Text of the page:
In 1968 Maya Angelou wrote, narrated, and produced the ten hour documentary series Blacks, Blues, Black! for National Educational Television. It was with novelist and friend James Baldwin's encouragement that Miss Angelou wrote her autobiography I Know Why the Caged Bird Sings. Published in 1969 it became a bestseller almost immediately and brought Dr. Angelou into the national spotlight. I Know Why the Caged Bird Sings would be followed by several other autobiographical volumes, including Gather Together in My Name (1974), Singin' and Swingin' and Gettin' Merry Like Christmas (1976), The Heart of a Woman (1981), All God's Children Need Travelling Shoes (1986), A Song Flung Up to Heaven (2002), and Mom & Me & Mom (2013). It was in 1971 that her first volume of poetry, Just Give Me a Cool Drink of Water 'fore I Diiie, was published. It was followed by several more volumes of poetry.

Maya Angelou wrote the feature film Georgia, Georgia and also composed its soundtrack. The film was directed by Stig Björkman and released in 1972. In 1973 she appeared on Broadway in the production Look Away. In 1974 she adapted Sophocles' play Ajax for the Mark Taper Forum in Los Angeles. In 1977 she appeared in the television mini-series Roots. That same year she wrote the one act musical And Still I Rise.

It was in 1981 that she was appointed as Reynolds Professor of American Studies at Wake Forest University in Winston-Salem, North Carolina. In 1982 she wrote the television film Sister, Sister. She appeared on such shows as Creativity with Bill Moyers and Reading Rainbow in the Eighties. In 1993 Dr. Angelou performed her poem "On the Pulse of Morning" at President Bill Clinton's inauguration. That same year she appeared in the film Poetic Justice (1993) and the TV movie There Are No Children Here (1993). Her first children's book, Life Doesn't Frighten Me, and her first collection essays, Wouldn't Take Nothing for My Journey Now , were both published in 1993. In 1995 she guest starred in an episode of Touched by An Angel and appeared in the film How to Make an American Quilt (1995). The HBO special, How Do You Spell God?, which she co-wrote, aired in 1995. In 2000 she appeared in the Hallmark Hall of Fame presentation The Runaway.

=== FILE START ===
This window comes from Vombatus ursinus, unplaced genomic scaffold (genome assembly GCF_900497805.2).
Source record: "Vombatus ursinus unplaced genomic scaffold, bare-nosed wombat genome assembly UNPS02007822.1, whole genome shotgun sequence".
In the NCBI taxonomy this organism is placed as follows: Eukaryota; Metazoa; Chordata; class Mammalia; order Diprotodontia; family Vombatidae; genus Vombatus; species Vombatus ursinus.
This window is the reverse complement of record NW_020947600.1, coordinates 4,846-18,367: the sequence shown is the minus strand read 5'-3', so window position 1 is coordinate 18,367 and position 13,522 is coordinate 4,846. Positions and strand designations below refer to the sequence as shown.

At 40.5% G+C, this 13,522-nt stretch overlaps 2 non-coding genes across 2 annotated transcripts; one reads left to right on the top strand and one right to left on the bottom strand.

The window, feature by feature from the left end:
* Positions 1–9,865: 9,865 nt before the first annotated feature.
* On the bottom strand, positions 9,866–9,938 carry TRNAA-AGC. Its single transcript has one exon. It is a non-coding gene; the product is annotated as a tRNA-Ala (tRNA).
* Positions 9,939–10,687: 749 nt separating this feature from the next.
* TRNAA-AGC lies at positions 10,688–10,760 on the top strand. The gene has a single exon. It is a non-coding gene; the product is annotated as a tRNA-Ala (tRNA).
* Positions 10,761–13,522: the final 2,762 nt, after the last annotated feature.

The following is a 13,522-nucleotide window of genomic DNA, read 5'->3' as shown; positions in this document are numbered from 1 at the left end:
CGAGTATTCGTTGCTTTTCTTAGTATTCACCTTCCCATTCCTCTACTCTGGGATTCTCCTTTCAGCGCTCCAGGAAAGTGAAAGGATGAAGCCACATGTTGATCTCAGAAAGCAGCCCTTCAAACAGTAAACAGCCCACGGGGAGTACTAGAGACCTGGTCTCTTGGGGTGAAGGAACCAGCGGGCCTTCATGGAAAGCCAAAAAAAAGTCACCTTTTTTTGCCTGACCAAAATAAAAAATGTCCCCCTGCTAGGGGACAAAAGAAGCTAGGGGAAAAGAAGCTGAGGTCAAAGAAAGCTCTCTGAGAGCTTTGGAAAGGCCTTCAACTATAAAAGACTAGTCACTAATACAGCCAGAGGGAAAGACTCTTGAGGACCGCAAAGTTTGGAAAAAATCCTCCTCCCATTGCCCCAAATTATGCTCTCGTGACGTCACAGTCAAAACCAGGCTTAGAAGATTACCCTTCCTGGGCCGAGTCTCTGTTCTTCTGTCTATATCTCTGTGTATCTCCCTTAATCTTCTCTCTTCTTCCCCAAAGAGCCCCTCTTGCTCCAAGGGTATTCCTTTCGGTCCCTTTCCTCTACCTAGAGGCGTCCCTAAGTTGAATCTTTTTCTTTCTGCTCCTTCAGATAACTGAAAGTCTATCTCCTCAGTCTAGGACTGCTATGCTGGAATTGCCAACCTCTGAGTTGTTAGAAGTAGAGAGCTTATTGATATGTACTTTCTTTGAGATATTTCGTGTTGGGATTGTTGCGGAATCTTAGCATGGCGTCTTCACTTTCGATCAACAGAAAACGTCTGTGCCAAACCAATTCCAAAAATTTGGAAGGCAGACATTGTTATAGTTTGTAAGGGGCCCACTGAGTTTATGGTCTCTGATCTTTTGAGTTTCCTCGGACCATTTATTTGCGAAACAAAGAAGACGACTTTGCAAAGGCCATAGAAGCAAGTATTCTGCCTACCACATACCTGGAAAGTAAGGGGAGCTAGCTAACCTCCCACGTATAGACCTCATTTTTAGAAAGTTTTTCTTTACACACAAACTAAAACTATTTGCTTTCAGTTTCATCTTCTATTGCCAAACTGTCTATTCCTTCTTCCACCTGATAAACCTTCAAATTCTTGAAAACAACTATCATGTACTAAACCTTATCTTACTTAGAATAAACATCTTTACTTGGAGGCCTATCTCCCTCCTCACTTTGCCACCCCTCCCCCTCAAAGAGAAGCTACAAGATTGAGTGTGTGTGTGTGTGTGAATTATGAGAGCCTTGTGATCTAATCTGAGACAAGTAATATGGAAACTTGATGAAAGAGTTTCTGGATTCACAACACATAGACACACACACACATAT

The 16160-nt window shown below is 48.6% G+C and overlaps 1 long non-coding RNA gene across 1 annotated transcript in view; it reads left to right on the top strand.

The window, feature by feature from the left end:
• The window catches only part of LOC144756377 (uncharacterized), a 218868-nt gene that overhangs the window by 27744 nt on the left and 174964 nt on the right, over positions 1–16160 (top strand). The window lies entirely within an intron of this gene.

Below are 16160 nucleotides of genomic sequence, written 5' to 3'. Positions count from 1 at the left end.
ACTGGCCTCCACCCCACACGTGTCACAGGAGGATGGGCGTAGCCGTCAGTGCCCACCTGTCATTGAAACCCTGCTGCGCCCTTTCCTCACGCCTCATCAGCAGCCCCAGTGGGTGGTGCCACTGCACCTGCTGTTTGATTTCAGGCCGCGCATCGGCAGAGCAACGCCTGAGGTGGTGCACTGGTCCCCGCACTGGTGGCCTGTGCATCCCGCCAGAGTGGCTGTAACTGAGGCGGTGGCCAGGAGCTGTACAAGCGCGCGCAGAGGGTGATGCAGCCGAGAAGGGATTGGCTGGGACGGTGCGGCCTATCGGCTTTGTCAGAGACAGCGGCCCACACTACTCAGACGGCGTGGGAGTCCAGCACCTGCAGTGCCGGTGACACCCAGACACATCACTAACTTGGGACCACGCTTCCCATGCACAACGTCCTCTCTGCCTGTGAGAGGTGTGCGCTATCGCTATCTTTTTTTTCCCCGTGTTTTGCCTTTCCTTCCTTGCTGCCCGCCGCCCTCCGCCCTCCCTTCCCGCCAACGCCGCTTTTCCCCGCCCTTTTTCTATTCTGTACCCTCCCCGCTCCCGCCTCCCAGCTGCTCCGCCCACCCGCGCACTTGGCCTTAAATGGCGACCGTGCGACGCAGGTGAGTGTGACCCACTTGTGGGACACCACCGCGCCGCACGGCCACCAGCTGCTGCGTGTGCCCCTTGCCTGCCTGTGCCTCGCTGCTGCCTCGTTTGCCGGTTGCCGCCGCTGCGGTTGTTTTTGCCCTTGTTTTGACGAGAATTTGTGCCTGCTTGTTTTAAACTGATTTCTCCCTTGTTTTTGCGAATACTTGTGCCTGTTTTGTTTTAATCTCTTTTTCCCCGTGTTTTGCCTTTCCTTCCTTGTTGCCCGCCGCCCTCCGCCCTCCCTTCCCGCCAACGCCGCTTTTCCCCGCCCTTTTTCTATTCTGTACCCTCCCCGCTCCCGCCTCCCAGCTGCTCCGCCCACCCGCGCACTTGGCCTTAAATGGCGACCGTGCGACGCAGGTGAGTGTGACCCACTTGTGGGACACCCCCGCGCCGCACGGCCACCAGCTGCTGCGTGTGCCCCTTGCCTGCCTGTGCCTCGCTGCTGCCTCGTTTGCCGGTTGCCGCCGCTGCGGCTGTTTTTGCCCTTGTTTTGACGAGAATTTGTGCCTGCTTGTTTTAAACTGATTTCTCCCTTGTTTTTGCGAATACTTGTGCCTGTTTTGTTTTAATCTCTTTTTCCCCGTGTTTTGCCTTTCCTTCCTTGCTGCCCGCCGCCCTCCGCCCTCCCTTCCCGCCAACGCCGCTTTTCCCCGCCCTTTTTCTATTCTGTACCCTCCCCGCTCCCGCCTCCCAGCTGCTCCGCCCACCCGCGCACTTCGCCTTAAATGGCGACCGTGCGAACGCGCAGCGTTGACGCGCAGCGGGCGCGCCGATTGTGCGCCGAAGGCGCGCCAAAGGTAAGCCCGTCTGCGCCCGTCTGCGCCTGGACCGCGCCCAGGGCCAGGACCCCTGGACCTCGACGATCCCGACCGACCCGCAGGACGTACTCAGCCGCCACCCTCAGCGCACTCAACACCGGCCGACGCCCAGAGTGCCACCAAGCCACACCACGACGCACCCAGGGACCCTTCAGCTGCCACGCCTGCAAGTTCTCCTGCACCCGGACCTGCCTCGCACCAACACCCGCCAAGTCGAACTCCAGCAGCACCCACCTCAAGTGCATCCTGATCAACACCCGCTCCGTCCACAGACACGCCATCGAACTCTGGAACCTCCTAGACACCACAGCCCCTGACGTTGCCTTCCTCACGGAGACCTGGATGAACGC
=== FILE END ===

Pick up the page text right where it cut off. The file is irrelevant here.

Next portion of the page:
In the Naughts she appeared as May in the feature film Madea's Family Reunion (2006). From the Nineties into the Naughts she published six more children's books, two more books of essays, two cookbooks, several more autobiographical volumes, and several more volumes of poetry.


Words are inadequate to sum up the life of Maya Agelou. She was a true renaissance woman, with a large amount of talent in multiple fields of expertise. She was an author, a poet, a playwright, a singer, an actress, and a dancer. In Hollywood an actor who can sing, dance, and act is often called a triple threat, but Dr. Angelou went well beyond that. Of course, it may well be her poetry and writing for which she is best remembered. As a poet Maya Angelou had a lyricism that was sorely lacking in most poetry of the 20th Century. At the same time her poetry spoke not only to the experience of African Americans and women, but to anyone. It had a universal appeal in that it that dealt with experiences common to most of humanity.

Dr. Angelou was also a great writer. Her first autobiography, I Know Why the Caged Bird Sings was a frank and yet poetic portrait of life in the segregated South of the mid-20th Century. Her following autobiographies would be no less forthright and lyrical than the first. Maya Angelou was one of the first African American women to write an autobiography and as such was an important figure in chronicling the black experience in 20th Century America.

Of course, beyond her poetry and her writing Maya Angelou was an important figure in the Civil Rights Movement. She worked with both Malcolm X and Martin Luther King Jr. She served as Northern Coordinator for the promote the Southern Christian Leadership Conference and helped form the Organization of Afro-American Unity. Ultimately Dr. Angelou was not simply a poet or author, but an individual who sought to make a difference in the world. She not only did this through her poem and books, but through taking an hand in activity that would lead to change. If Maya Angelou is one of the most respected women of the 20th Century, then it is because she actively sought to change the world around her.